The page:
to a tourist, too often the common ram/rahim on our streets tries to be be sneaky, snide, selfish, or just plain petty. to a tourist, too often indians seem to evince little genuine interest in GIVING to the tourist as much as they love TAKING from the tourist.

    sorry folks, but it is all a bit disgusting.

    so while we introspect, while we fix our poor attitude toward vulnerable tourists, we might do well to have english signage — if only to minimize interaction with possibly unpleasant locals!

    and yes, all of us may want to visit turkey for a lesson. after all, istanbul gets more foreign tourists per year than all of india!

  20. Pulikeshi the Last Says:

    My language, first and last.

  21. brandi Says:

    i think the guy vinay is too much anglicised.
    am seeing his comments for a past few weeks….
    looks like he is a NRI kannadiga but cannot understand kannada and so looks for english everywhere still trying to maintain kannadiga status.

    we have to seriously consider educating these kind of people as they are the real threats for language….

  22. akshayablogs Says:

    Answer to people who said that language in the hoardings matter to entice tourists..

    Tourists from overseas drop in with full information of the place and the program and dont resort to hoardings or handouts for information.. People writing the comments are so exaggerating it, as though people from outside karnataka and outside India come to know about mysore dasara just by the hoardings and nothing else!

    Inflow of tourists this time has increased and even the last time and this time, the hoardings were in Kannada.. how would people complaining justify that?

    I had been to luxembourg once and observed that directions to a famous museum was in french.. why is it that they cant put the directions in english and here is the answer, you visit any place to see how special is it.. whats new in store for the tourists? same applies to agra and jaipur.. so many directions (milestones for example) were in hindi.. why is it not in kannada? I would not expect kannada there and instead I enjoy the view of tajmahal or hawa mahal..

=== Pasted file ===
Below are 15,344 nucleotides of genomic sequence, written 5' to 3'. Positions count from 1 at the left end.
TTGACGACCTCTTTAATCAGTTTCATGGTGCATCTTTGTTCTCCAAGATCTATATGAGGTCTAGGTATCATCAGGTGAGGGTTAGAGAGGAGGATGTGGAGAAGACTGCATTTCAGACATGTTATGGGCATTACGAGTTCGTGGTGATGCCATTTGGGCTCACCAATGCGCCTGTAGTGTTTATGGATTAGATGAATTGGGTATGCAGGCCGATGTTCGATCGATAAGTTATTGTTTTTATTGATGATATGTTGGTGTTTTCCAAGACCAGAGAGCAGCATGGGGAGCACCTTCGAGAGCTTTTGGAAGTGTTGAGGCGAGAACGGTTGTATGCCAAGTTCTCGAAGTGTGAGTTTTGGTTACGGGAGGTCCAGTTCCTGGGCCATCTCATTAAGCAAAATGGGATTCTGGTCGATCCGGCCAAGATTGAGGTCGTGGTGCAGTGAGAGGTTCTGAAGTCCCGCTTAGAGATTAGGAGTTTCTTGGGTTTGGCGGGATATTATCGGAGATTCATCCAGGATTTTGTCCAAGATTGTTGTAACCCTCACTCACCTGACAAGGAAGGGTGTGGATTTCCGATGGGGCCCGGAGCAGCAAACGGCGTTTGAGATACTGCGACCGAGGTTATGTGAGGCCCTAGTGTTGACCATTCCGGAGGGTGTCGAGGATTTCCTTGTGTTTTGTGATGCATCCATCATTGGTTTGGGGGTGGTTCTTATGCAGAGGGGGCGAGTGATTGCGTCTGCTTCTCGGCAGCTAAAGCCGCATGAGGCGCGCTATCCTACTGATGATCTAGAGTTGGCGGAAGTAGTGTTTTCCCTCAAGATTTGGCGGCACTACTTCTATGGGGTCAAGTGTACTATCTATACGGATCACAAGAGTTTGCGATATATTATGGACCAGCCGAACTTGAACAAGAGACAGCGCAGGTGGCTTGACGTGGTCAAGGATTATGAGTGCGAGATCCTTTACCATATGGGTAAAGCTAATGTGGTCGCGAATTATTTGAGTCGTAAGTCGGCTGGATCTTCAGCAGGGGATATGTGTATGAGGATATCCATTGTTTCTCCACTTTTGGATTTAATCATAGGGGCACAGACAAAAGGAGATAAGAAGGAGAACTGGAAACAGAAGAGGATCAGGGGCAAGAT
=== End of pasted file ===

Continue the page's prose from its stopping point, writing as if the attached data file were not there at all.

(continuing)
for people who complain, It is just the failure of the people to blend in or harmonise themselves with the local population and culture..

  23. Satya Says:

    Then why ‘airtel’ in English?

  24. Vinay Says:


    What comments of mine have you been “seeing for the past few weeks”? I know Kannada perfectly well, and stay in Bangalore.

    So, maybe you ought to come up with some coherent argument against all those points you don’t agree with in the “last few weeks”, instead of talking nonsense about “anglicized” and “threat to language”.

  25. Jayashree Says:


  26. Jayashree Says:
    Help line!

  27. brandi Says:

    that’s normal. you already have a casual outlook of family which speaks kannada at home just like NRN .
    I see that you have great inferiority complex to think like as you think in reality. A english bhoota aavarisibidutthade.
    I recommend puttanna’s films . for a start go for this.

  28. Vinay Says:


    My question was, which of my comments have you been “seeing for the past few weeks”? Are you always this stupid, or is it reserved for churumuri comments?

    You have an inferiority complex, maybe that is why you come here and troll instead of having a proper discussion by justifying your comments. For example, you could have explained what led you to believe that I have “a casual outlook of family which speaks kannada at home just like NRN”, instead of making a statement like a nincompoop.

  29. Rama Says:

    I’ve never seen so much insecurity in any state! if the heritage is rich then there wont be any need to blacken boards written in English. go even to villages. people will call strangers ‘Saaar’. In North India they call Baayi or Bhayya, in Kerala they call ‘Chetta’ and in TN they call “annai or Thambi”. This is the only state were ‘Saar’ is heard. should n’t we blacken their faces?

  30. the colonel Says:

    my dear rama: the straight answer is “NO”.

    usage of words is not an indicator of the mind or soul.

    its just usage.

    you have the freedom to blacken your face wrongly.

    ji , hazoor, hukum, sain are all used.

  31. CK Says:

    Next, they will say,

    “why not hip-hop and rap music so that Western Tourists feel at home ? Are kannadigas so insecure/narrowminded that they want only kannada music in kannada festival ?”

    So thats how it starts. First signboards in English, then it will be English music and finally there will be no kannada left in the Dasara Festival.

    I hope the Dussehra festival in Mysore, in its craze to attract tourists from all over India and the world, does not lose its kannada flavour.

    It should be a festival to celebrate kannada culture and not make money or attract tourists.

  32. CK Says:

    Lets not forget that it is our craze for money that resulted in 70% of students being churned out of Karnataka Engineering Colleges, being North Indian. Now these northies compete with KRN natives in the job market in Bengaluru and we cry horse about Northie Invasion, when it is we who opened the gates to them !